Mayor makes formal bid for old fire station

Published: Tuesday, 7 January 2020 at 3:38:04 PM

Shane Van Styn

Picture Caption: Mayor Shane Van Styn has offered the state government $1 for the old fire station on Durlacher Street.

In a bid to secure the old fire station building and land on Durlacher Street, City of Greater Geraldton Mayor Shane Van Styn has offered the state government $1 for the site.

With the aim of redeveloping the space into a public carpark, a formal letter has been sent to Minister for Emergency Services Hon Francis Logan MLA requesting the state to relinquish the site to the City freehold for $1.

Mayor Van Styn said the City had been in negotiations with two state governments for five years in order to gain control of the site - with both governments saying they would offer it to the City.

“Our last correspondence from the state was last month from Minister Logan stating the City should make an offer,” he said.

“So here is our offer! Let's get this long overdue deal done and clean up this state owned eyesore in the middle of our CBD.

Mayor Van Styn also added that the state government don’t have plans for the site for at least the next 10 years and the building is already disused and falling into disrepair.

“The prospect of this site remaining derelict for 10 years, or more, is not well received by the Geraldton community and this is why we are appealing to the state for a collaborative approach in order to ensure this land is put to use,” he said.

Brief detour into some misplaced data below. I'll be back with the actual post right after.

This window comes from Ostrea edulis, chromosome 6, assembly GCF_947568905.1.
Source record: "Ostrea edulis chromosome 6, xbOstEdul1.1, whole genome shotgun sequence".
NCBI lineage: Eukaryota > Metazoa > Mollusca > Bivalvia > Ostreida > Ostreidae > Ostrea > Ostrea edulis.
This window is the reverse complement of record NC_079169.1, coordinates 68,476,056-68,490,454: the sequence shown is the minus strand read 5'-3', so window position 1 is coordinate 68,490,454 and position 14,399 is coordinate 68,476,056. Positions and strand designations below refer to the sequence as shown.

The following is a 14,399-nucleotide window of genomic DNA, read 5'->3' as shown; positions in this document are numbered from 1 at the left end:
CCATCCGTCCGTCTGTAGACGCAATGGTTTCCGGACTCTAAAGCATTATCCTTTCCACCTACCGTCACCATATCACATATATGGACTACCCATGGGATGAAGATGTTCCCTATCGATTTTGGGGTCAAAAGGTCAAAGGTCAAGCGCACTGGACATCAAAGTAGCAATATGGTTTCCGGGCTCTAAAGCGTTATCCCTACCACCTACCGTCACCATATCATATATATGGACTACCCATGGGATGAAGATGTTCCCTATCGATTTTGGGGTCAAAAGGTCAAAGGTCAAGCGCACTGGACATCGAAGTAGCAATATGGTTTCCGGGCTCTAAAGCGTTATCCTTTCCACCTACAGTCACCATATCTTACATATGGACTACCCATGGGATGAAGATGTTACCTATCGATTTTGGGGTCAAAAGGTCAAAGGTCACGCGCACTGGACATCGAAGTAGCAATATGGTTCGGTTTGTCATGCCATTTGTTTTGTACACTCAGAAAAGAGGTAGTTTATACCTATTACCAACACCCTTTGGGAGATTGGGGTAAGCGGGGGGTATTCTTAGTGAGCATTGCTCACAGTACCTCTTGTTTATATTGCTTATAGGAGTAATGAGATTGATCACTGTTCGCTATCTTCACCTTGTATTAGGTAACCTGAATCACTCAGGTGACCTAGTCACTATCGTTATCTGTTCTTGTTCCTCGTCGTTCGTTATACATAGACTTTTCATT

“Vibrancy in our CBD has been a top priority for the City and we have seen amazing transformations such as Rocks Laneway and Beresford Foreshore.

“It is important that we continue to work hard where we can to acquire land and buildings before they become dilapidated and create negative space in our community.

At a Council Meeting in November 2019, Council made the decision to begin negotiations with the state government to secure the land on freehold purchase.

The City has been advised that preliminary PFAS testing (GHD) has occurred on the site and additional PFAS testing is required to ascertain the extent of the PFAS contamination. 

The City has also been advised that this follow up testing may not occur for up to ten years as the site has been classified as a low priority. 

As part of the formal offer, the state would contribute 50% of the project costs estimated at around $400,000 in total.

“We want to work proactively with the Minister and the state to ensure a positive outcome for both parties,” Mayor Van Styn added.

“Negotiations will continue and we hope a resolution will be made in the near future.”


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